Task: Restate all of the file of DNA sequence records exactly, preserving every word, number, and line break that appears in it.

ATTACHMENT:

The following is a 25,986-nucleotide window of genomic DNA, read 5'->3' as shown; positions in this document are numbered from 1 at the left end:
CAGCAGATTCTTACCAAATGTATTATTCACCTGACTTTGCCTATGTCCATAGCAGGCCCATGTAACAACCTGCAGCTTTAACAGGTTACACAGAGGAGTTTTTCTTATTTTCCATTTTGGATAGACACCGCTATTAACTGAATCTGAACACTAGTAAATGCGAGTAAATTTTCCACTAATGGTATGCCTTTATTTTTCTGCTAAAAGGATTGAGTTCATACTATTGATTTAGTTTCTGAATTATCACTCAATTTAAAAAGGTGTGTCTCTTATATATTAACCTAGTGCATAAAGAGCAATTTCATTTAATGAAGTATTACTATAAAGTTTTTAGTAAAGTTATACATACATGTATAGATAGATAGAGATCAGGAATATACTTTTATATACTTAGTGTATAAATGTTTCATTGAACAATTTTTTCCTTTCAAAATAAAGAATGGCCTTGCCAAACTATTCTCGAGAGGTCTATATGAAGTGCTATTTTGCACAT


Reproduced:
The following is a 25,986-nucleotide window of genomic DNA, read 5'->3' as shown; positions in this document are numbered from 1 at the left end:
CAGCAGATTCTTACCAAATGTATTATTCACCTGACTTTGCCTATGTCCATAGCAGGCCCATGTAACAACCTGCAGCTTTAACAGGTTACACAGAGGAGTTTTTCTTATTTTCCATTTTGGATAGACACCGCTATTAACTGAATCTGAACACTAGTAAATGCGAGTAAATTTTCCACTAATGGTATGCCTTTATTTTTCTGCTAAAAGGATTGAGTTCATACTATTGATTTAGTTTCTGAATTATCACTCAATTTAAAAAGGTGTGTCTCTTATATATTAACCTAGTGCATAAAGAGCAATTTCATTTAATGAAGTATTACTATAAAGTTTTTAGTAAAGTTATACATACATGTATAGATAGATAGAGATCAGGAATATACTTTTATATACTTAGTGTATAAATGTTTCATTGAACAATTTTTTCCTTTCAAAATAAAGAATGGCCTTGCCAAACTATTCTCGAGAGGTCTATATGAAGTGCTATTTTGCACAT